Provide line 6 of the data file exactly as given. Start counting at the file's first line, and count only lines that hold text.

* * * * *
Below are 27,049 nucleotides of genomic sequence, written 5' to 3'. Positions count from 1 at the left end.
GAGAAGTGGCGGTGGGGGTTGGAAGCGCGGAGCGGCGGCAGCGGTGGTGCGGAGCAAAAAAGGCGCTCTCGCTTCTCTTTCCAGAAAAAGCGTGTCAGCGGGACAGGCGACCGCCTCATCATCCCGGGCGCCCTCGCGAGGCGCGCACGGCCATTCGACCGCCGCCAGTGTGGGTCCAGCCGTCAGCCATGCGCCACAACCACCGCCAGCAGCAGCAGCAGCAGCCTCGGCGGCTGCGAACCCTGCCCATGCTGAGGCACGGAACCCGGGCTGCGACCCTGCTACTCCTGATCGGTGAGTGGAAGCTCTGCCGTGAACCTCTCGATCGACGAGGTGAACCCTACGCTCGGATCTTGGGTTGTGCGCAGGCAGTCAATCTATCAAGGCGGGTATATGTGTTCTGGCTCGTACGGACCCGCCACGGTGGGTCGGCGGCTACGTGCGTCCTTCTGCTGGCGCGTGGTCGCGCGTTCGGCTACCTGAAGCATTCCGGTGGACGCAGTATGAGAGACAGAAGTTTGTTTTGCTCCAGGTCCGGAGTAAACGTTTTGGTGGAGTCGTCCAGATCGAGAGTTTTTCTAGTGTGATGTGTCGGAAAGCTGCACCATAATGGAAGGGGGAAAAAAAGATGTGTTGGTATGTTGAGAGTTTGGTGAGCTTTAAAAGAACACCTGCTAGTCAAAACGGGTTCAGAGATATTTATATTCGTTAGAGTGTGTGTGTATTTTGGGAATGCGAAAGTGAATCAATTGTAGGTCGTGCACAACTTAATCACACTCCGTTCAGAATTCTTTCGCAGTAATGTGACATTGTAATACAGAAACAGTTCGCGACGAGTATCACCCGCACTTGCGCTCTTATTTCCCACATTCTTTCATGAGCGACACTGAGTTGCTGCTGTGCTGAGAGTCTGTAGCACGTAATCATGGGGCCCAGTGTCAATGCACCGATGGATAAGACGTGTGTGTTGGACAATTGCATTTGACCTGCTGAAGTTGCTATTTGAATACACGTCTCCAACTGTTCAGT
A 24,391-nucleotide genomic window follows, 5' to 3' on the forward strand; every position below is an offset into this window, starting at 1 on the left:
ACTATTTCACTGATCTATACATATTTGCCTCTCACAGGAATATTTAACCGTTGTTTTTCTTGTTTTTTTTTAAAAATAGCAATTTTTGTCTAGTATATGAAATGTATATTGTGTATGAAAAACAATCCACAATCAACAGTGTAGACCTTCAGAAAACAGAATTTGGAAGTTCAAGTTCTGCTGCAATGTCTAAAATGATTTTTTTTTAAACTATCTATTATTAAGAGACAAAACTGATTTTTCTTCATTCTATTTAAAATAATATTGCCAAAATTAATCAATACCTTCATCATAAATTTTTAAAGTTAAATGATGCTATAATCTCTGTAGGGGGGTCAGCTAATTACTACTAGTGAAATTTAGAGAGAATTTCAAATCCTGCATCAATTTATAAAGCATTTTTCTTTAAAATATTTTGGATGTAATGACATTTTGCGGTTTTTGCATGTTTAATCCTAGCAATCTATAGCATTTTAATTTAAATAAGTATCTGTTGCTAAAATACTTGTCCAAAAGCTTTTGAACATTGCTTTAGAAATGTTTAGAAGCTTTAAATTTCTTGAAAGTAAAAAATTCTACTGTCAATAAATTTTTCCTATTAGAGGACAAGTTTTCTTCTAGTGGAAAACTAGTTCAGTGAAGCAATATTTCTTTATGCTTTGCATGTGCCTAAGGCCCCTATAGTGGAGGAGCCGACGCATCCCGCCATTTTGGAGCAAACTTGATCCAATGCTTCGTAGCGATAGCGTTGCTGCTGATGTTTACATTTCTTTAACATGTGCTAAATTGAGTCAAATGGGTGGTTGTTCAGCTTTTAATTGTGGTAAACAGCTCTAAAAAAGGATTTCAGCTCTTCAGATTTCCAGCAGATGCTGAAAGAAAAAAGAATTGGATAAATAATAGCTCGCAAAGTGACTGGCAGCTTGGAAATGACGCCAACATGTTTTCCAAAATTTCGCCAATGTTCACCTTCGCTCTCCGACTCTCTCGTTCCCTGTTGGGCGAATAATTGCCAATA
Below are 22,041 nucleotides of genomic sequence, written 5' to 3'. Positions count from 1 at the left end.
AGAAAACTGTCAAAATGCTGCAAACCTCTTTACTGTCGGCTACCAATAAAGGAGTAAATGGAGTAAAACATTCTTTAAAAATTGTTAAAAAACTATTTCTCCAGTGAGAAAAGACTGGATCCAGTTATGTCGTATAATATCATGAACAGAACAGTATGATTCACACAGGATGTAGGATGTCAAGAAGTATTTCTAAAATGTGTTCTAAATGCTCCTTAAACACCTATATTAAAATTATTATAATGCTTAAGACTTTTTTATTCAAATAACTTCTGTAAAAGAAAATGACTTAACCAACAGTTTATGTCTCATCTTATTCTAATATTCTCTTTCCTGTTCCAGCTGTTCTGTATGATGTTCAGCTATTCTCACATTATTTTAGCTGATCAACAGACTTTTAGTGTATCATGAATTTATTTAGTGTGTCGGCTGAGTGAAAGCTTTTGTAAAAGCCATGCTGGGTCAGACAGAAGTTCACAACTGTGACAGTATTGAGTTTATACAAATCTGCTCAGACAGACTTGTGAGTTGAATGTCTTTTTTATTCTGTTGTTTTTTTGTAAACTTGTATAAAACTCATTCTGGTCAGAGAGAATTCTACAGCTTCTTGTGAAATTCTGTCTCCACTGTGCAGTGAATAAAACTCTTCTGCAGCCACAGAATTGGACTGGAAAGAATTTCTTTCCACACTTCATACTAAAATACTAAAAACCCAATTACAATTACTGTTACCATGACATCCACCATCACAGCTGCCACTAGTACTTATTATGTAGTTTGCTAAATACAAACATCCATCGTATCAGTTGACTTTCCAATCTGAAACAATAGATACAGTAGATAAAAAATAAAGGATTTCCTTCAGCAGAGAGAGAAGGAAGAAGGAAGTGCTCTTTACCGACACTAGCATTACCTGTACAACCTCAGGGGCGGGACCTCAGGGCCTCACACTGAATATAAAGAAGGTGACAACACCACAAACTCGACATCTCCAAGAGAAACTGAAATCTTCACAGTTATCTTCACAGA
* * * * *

AGAAAACTGTCAAAATGCTGCAAACCTCTTTACTGTCGGCTACCAATAAAGGAGTAAATGGAGTAAAACATTCTTTAAAAATTGTTAAAAAACTATTTCTCCAGTGAGAAAAGACTGGATCCAGTTATGTCGTATAATATCATGAACAGAACAGTATGATTCACACAGGATGTAGGATGTCAAGAAGTATTTCTAAAATGTGTTCTAAATGCTCCTTAAACACCTATATTAAAATTATTATAATGCTTAAGACTTTTTTATTCAAATAACTTCTGTAAAAGAAAATGACTTAACCAACAGTTTATGTCTCATCTTATTCTAATATTCTCTTTCCTGTTCCAGCTGTTCTGTATGATGTTCAGCTATTCTCACATTATTTTAGCTGATCAACAGACTTTTAGTGTATCATGAATTTATTTAGTGTGTCGGCTGAGTGAAAGCTTTTGTAAAAGCCATGCTGGGTCAGACAGAAGTTCACAACTGTGACAGTATTGAGTTTATACAAATCTGCTCAGACAGACTTGTGAGTTGAATGTCTTTTTTATTCTGTTGTTTTTTTGTAAACTTGTATAAAACTCATTCTGGTCAGAGAGAATTCTACAGCTTCTTGTGAAATTCTGTCTCCACTGTGCAGTGAATAAAACTCTTCTGCAGCCACAGAATTGGACTGGAAAGAATTTCTTTCCACACTTCATACTAAAATACTAAAAACCCAATTACAATTACTGTTACCATGACATCCACCATCACAGCTGCCACTAGTACTTATTATGTAGTTTGCTAAATACAAACATCCATCGTATCAGTTGACTTTCCAATCTGAAACAATAGATACAGTAGATAAAAAATAAAGGATTTCCTTCAGCAGAGAGAGAAGGAAGAAGGAAGTGCTCTTTACCGACACTAGCATTACCTGTACAACCTCAGGGGCGGGACCTCAGGGCCTCACACTGAATATAAAGAAGGTGACAACACCACAAACTCGACATCTCCAAGAGAAACTGAAATCTTCACAGTTATCTTCACAGA